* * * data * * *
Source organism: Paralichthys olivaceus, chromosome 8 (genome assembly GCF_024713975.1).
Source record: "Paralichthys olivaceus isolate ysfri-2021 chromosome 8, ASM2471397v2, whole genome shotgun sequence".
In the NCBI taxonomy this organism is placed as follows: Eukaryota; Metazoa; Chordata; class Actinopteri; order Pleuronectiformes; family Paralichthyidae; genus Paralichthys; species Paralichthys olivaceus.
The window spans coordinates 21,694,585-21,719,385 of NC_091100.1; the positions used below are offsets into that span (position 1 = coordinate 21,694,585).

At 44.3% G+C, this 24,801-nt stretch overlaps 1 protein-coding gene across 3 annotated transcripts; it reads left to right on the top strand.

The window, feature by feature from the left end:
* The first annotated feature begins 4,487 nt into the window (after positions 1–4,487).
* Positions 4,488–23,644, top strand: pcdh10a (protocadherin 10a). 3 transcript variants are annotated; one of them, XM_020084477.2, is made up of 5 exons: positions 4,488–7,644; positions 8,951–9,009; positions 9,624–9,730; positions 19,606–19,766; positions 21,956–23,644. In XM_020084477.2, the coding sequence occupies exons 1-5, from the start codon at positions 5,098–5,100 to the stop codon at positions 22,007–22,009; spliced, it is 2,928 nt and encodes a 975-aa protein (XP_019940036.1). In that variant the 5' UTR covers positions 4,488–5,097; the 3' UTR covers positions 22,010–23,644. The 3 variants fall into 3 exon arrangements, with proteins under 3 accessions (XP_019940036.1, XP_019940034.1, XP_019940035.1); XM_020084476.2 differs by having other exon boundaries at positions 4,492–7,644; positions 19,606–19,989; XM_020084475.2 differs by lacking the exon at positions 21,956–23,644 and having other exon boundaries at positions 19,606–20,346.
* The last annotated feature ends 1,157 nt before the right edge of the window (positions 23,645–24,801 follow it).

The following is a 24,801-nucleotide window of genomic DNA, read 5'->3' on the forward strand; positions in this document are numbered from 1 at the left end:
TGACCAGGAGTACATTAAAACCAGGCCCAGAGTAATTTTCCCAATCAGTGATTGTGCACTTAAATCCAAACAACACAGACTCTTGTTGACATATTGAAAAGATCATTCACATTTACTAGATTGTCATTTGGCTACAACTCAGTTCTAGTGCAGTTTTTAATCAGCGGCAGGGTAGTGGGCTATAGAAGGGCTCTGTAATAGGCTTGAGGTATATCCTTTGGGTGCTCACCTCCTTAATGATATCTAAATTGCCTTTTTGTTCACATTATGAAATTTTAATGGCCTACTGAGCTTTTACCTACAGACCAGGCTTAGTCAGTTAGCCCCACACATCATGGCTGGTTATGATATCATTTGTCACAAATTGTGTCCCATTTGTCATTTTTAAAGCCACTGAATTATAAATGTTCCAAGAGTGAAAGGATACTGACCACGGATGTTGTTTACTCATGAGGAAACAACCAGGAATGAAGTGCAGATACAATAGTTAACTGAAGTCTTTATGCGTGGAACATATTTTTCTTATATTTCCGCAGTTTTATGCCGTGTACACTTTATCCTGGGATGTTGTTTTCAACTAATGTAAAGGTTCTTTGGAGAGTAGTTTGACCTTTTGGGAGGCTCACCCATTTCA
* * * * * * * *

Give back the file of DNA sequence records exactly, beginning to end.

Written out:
Source organism: Paralichthys olivaceus, chromosome 8 (genome assembly GCF_024713975.1).
Source record: "Paralichthys olivaceus isolate ysfri-2021 chromosome 8, ASM2471397v2, whole genome shotgun sequence".
In the NCBI taxonomy this organism is placed as follows: Eukaryota; Metazoa; Chordata; class Actinopteri; order Pleuronectiformes; family Paralichthyidae; genus Paralichthys; species Paralichthys olivaceus.
The window spans coordinates 21,694,585-21,719,385 of NC_091100.1; the positions used below are offsets into that span (position 1 = coordinate 21,694,585).

At 44.3% G+C, this 24,801-nt stretch overlaps 1 protein-coding gene across 3 annotated transcripts; it reads left to right on the top strand.

The window, feature by feature from the left end:
* The first annotated feature begins 4,487 nt into the window (after positions 1–4,487).
* Positions 4,488–23,644, top strand: pcdh10a (protocadherin 10a). 3 transcript variants are annotated; one of them, XM_020084477.2, is made up of 5 exons: positions 4,488–7,644; positions 8,951–9,009; positions 9,624–9,730; positions 19,606–19,766; positions 21,956–23,644. In XM_020084477.2, the coding sequence occupies exons 1-5, from the start codon at positions 5,098–5,100 to the stop codon at positions 22,007–22,009; spliced, it is 2,928 nt and encodes a 975-aa protein (XP_019940036.1). In that variant the 5' UTR covers positions 4,488–5,097; the 3' UTR covers positions 22,010–23,644. The 3 variants fall into 3 exon arrangements, with proteins under 3 accessions (XP_019940036.1, XP_019940034.1, XP_019940035.1); XM_020084476.2 differs by having other exon boundaries at positions 4,492–7,644; positions 19,606–19,989; XM_020084475.2 differs by lacking the exon at positions 21,956–23,644 and having other exon boundaries at positions 19,606–20,346.
* The last annotated feature ends 1,157 nt before the right edge of the window (positions 23,645–24,801 follow it).

The following is a 24,801-nucleotide window of genomic DNA, read 5'->3' on the forward strand; positions in this document are numbered from 1 at the left end:
TGACCAGGAGTACATTAAAACCAGGCCCAGAGTAATTTTCCCAATCAGTGATTGTGCACTTAAATCCAAACAACACAGACTCTTGTTGACATATTGAAAAGATCATTCACATTTACTAGATTGTCATTTGGCTACAACTCAGTTCTAGTGCAGTTTTTAATCAGCGGCAGGGTAGTGGGCTATAGAAGGGCTCTGTAATAGGCTTGAGGTATATCCTTTGGGTGCTCACCTCCTTAATGATATCTAAATTGCCTTTTTGTTCACATTATGAAATTTTAATGGCCTACTGAGCTTTTACCTACAGACCAGGCTTAGTCAGTTAGCCCCACACATCATGGCTGGTTATGATATCATTTGTCACAAATTGTGTCCCATTTGTCATTTTTAAAGCCACTGAATTATAAATGTTCCAAGAGTGAAAGGATACTGACCACGGATGTTGTTTACTCATGAGGAAACAACCAGGAATGAAGTGCAGATACAATAGTTAACTGAAGTCTTTATGCGTGGAACATATTTTTCTTATATTTCCGCAGTTTTATGCCGTGTACACTTTATCCTGGGATGTTGTTTTCAACTAATGTAAAGGTTCTTTGGAGAGTAGTTTGACCTTTTGGGAGGCTCACCCATTTCA